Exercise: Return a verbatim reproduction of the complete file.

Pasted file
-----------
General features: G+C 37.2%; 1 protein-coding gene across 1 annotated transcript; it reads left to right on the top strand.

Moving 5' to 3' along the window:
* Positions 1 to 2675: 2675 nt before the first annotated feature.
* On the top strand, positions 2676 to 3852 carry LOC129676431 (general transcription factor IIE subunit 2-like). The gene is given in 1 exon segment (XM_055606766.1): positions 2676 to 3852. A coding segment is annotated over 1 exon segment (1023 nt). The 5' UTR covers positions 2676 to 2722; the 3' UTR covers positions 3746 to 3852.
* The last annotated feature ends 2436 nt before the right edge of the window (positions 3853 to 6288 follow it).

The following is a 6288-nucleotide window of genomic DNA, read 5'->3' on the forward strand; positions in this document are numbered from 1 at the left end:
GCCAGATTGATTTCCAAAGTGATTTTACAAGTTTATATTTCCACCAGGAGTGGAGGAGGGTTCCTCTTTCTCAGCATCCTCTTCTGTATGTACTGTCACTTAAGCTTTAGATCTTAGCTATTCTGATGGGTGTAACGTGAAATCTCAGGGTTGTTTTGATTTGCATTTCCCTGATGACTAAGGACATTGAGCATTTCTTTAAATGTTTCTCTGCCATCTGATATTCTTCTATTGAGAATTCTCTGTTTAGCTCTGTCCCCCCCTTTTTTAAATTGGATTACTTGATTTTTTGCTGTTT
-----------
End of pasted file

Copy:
General features: G+C 37.2%; 1 protein-coding gene across 1 annotated transcript; it reads left to right on the top strand.

Moving 5' to 3' along the window:
* Positions 1 to 2675: 2675 nt before the first annotated feature.
* On the top strand, positions 2676 to 3852 carry LOC129676431 (general transcription factor IIE subunit 2-like). The gene is given in 1 exon segment (XM_055606766.1): positions 2676 to 3852. A coding segment is annotated over 1 exon segment (1023 nt). The 5' UTR covers positions 2676 to 2722; the 3' UTR covers positions 3746 to 3852.
* The last annotated feature ends 2436 nt before the right edge of the window (positions 3853 to 6288 follow it).

The following is a 6288-nucleotide window of genomic DNA, read 5'->3' on the forward strand; positions in this document are numbered from 1 at the left end:
GCCAGATTGATTTCCAAAGTGATTTTACAAGTTTATATTTCCACCAGGAGTGGAGGAGGGTTCCTCTTTCTCAGCATCCTCTTCTGTATGTACTGTCACTTAAGCTTTAGATCTTAGCTATTCTGATGGGTGTAACGTGAAATCTCAGGGTTGTTTTGATTTGCATTTCCCTGATGACTAAGGACATTGAGCATTTCTTTAAATGTTTCTCTGCCATCTGATATTCTTCTATTGAGAATTCTCTGTTTAGCTCTGTCCCCCCCTTTTTTAAATTGGATTACTTGATTTTTTGCTGTTT